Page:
That in itself is a victory. We had snow yesterday & today & most flights in and out of Roanoke were cancelled.
I believe I flew in winter before– I remember Dad and I were at Buffalo, NY. So we might have had winter weather when we flew– but I don’t remember it.
This is the first time I can recall flying in a snowstorm. It was a weird feeling as we taxied down the runway and it was completely white.
Don’t worry, the meaningful runways were plowed and salted. Actually I felt sorry for the snow plows. They were constantly plowing a couple of runways. All afternoon they plowed to make sure incremental accumulation was scurried away. They were doing all that work for just three (from what I can tell) planes– two arrivals and one departure.
But I suppose I should not complain– it’s my safety being assured by their efforts.
When I traveled to Europe for work in 2001– I recall being surprised when I found myself missing Sean. I didn’t expect to.
3-4 years makes a difference. This time around I got a little melancoly – I had a lump in my throat and a couple of tears threatened to take over my eyes, just thinking about leaving Sean.
I have a scapegoat! In a recent entry I discussed the phrase “cell” phone. This might be a case there a mobile phone is a cell, a prison.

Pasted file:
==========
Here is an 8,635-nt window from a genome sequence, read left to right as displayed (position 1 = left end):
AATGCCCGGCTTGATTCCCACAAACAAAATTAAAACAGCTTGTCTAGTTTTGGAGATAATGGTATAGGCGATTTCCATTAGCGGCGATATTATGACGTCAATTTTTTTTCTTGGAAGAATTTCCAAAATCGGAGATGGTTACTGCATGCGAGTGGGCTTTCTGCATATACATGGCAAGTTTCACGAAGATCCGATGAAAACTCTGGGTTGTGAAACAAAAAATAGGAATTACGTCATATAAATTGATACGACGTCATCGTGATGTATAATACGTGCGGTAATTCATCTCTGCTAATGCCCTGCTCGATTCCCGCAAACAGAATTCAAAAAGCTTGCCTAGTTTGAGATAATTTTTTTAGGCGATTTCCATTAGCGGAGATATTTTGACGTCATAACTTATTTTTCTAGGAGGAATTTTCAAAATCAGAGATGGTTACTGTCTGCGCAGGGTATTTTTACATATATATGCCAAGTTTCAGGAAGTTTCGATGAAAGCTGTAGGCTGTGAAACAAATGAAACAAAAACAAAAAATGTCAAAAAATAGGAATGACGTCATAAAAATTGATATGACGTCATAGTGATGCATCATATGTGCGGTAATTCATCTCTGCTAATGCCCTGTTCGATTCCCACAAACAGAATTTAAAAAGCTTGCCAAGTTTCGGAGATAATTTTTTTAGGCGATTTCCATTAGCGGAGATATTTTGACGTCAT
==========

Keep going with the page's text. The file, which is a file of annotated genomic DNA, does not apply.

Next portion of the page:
It’s that damn text messaging. I’ve grown so accustomed to it. My cell phone won’t work overseas – so I will not be able to make daily calls to Sean and even worse, I can’t text message!
I’ve had a handful of business trips in 2004 and Sean had at least one. Each of those times, we were able to use text messaging to keep in touch.
Knowing I won’t have text ability on this trip leaves me feeling a little naked, a little alone.
Well, it’s not fully the cell phone’s fault (just like it’s not a gun’s fault someone got shot).
I remember I had that same feeling twice in 2001:
When I left the internet cafe the first day
When I finished up all my stationary.
This related to ANOTHER journal entry from a while back. I proposed technology makes us lonely. Even though it increased the ease and opportunities of communication it also significantly altered our expectations. We expect things to be instant and immediately readable. It’s caused us to have patience for little else.
These latest trips I’ve been taking — it feels like they aren’t real — they feel like a dream. Why? Because I have no anxiety. It still doesn’t feel like a trip if I don’t have a horrid ado in my head for weeks beforehand.
Ah well, you know what? I’d rather have the worry-free trips! 🙂
Man, after takeoff– Roanoke covered with snow was just so beautiful. Absolutely beautiful.
I do not think God could look down at our snowy land and doubt his creation. It is just so gorgeous.
Driving to the airport had its good views too. I passed a mountain that contained bare trees – so you could see the snow covered ground and the contrasting dark bark. But there were large patches of evergreens. The evergreens’ boughs caught a lot of the snow- so those sections would appear more dense and white than the others. It was just lovely.
Well we are 50 miles from Charlotte, I best be going.
23 Jan 2005
London King’s Cross